New Barnet, Barnet
A Victorian township that sprang up south-east of Chipping Barnet following the opening of a station on the new Great Northern Railway line in 1850
After the opening of Barnet station (as it was called until 1884), roads were laid out on both sides of the railway tracks, though housebuilding proceeded very slowly along them at first. Formed in 1866, the East Barnet Gas and Water Company built a gasworks on Albert Road and sank wells beneath what is now Artesian Grove.
Within a few years a clear distinction had arisen between the villas erected for the middle classes on the higher slopes to the west and the working-class housing and shops east of the tracks. Many of the latter homes provided domestic servants for the former. The grandest estate was Lyonsdown, to the south-west, laid out in the grounds of the former house of that name. Elsewhere, most of New Barnet had hitherto been meadowland.
Writing in his Handbook to the Environs of London in 1876, James Thorne described New Barnet as “one of those new half-finished railway villages that we have come to look on as almost a necessary adjunct of every station within a moderate distance of London.”
The pace of suburban growth accelerated at the turn of the century, due in large part to the efforts of the entrepreneurial estate agent and speculative developer, E Fergusson Taylor, who has been called ‘the creator of New Barnet’. Taylor marketed his properties with a vigour that could make modern practitioners blush, as well as lobbying for the construction of churches and chapels – and promoting a temperance hall and coffee house that might divert drinkers from the Railway Bell, Black Boy (now Lord Kitchener) and Railway Tavern.
In 1891–2 the East Barnet Valley local board built an Italianate town hall on Station Road (originally called New Barnet Road) and the station was wholly rebuilt in 1896. On East Barnet Road St James’s church was consecrated in 1911. By the outbreak of the First World War, New Barnet’s development was almost complete.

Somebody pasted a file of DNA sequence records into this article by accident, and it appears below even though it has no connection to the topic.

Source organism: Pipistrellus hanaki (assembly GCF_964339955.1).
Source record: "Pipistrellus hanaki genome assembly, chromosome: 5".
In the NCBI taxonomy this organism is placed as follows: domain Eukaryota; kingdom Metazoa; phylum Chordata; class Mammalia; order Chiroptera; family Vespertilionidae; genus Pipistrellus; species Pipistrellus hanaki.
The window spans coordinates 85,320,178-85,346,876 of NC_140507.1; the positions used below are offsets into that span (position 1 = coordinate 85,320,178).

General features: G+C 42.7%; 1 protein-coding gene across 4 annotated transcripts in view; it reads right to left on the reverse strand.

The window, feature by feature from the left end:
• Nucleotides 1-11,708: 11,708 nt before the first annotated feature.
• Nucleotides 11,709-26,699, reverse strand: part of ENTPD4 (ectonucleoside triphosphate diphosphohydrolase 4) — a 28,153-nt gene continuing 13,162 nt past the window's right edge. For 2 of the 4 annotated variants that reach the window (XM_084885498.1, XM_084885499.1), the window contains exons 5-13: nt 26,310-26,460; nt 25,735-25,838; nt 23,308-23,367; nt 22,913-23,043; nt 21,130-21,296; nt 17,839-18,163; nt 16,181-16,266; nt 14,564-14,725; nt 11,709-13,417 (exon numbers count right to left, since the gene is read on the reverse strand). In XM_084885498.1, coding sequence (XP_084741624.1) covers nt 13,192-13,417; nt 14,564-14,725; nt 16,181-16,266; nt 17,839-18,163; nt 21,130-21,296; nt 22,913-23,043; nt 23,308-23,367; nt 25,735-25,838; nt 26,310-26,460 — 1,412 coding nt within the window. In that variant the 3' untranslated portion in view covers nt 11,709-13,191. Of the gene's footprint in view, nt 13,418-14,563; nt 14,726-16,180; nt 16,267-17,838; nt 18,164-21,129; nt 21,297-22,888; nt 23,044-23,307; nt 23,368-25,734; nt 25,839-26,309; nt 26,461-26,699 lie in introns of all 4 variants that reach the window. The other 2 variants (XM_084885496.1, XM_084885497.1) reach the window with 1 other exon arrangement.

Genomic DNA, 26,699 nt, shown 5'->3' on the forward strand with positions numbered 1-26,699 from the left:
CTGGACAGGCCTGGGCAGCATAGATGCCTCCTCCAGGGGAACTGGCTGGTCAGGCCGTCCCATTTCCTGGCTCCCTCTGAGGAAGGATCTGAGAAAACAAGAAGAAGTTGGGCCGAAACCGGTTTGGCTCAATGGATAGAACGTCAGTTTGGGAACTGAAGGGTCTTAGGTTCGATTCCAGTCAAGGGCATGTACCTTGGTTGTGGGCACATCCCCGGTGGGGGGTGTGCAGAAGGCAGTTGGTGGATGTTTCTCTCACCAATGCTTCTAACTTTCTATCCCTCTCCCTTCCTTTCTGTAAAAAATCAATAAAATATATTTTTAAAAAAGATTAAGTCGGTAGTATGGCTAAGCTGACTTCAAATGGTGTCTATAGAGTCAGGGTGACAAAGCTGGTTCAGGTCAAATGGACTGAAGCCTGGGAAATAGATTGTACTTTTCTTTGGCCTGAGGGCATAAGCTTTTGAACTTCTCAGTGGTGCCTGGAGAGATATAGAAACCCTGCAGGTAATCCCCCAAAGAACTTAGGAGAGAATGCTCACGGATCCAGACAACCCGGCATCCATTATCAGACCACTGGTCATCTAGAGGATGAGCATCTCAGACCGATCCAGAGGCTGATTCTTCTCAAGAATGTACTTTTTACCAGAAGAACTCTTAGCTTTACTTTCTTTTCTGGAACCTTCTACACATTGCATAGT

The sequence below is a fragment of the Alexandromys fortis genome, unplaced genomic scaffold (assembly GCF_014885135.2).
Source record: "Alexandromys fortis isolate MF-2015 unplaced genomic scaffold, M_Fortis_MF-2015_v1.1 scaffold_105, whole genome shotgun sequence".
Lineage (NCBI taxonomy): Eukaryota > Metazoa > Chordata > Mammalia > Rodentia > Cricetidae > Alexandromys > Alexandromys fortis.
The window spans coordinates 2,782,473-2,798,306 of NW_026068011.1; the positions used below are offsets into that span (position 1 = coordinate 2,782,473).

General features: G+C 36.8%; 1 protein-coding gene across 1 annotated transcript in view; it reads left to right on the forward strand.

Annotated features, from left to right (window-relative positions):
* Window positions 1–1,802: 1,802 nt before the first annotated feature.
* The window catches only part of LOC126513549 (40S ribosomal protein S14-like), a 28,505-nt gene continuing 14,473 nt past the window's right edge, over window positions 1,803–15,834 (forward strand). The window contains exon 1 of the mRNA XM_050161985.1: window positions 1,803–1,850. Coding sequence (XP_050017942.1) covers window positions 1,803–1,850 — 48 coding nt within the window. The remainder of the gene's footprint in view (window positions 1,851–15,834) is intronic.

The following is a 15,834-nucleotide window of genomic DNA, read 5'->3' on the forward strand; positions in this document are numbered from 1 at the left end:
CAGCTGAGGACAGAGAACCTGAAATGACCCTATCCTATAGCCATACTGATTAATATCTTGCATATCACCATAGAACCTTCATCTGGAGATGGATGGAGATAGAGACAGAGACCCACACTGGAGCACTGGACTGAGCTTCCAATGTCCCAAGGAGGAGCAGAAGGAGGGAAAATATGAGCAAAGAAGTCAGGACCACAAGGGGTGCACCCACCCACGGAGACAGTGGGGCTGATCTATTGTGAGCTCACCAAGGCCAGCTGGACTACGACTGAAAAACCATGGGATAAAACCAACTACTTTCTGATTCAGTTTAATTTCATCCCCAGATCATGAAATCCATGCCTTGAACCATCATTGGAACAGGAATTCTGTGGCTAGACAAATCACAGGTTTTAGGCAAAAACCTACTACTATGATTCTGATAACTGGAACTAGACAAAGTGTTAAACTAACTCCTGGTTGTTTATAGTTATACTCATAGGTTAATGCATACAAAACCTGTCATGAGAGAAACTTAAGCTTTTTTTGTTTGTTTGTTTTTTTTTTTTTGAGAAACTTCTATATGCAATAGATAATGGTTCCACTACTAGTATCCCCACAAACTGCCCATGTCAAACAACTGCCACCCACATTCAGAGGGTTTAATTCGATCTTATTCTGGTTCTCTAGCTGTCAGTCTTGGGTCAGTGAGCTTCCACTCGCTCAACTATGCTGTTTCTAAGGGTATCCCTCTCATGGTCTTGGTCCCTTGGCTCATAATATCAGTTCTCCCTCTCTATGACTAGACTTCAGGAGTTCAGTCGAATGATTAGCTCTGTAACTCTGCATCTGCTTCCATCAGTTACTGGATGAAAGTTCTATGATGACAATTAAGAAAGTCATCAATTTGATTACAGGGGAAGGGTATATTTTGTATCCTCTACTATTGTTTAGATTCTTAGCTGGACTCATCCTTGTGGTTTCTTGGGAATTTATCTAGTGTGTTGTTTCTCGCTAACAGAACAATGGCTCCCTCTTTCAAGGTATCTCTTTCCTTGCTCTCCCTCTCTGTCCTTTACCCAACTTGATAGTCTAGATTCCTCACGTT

Shown in the photograph at the top of this article,* the district’s lofty war memorial was unveiled opposite the Edwardian bank in March 1921.
In the early 1930s John Ward established a ‘folk park’ – an open-air museum – in the grounds of a large stuccoed house at 89 Park Road, where New Barnet meets Cockfosters. A medieval tithe barn was brought here from Birchington in Kent (where it had been in the way of some bungalows that needed to be built) and installed in the garden. (Click here for a Bing bird’s eye view of the house and barn.) Ward converted the barn into the mother church of his religious confraternity, the Abbey of Christ the King – but he was bankrupted by a 1945 court case in which he was found guilty of enticing a 16-year-old girl away from her family to join the mystical sect.
The house was then sold to the Mayfair art dealer William Ohly, who turned it into the Abbey arts centre – a gallery, museum and commune that became a base for expatriate Australian artists. The gallery remained open until 1977, latterly under the ownership of Ohly’s son Ernest. The folk park’s exhibits later formed the nucleus of the collection at the Abbey museum of art and archaeology in Queensland, Australia.
Several office blocks were built on Station Road in the 1960s and 70s, plus a couple more on East Barnet Road. Some have since been converted to or replaced by flats. The most egregious 21st-century apartment block is Station Road’s Comer House.
As shown in the photograph above, St James’s has been endowed with an extension that only half matches the original. This might have been regrettable had the building been more beautiful in the first place.
Following a ten-year spell as a restaurant, the town hall was converted into flats in 2006.
Major residential developments are presently afoot on sites that had previously been earmarked for Asda and Tesco supermarkets. The larger scheme is at the disused gasworks, which is likely to become the Victoria Quarter, with around 300 new homes.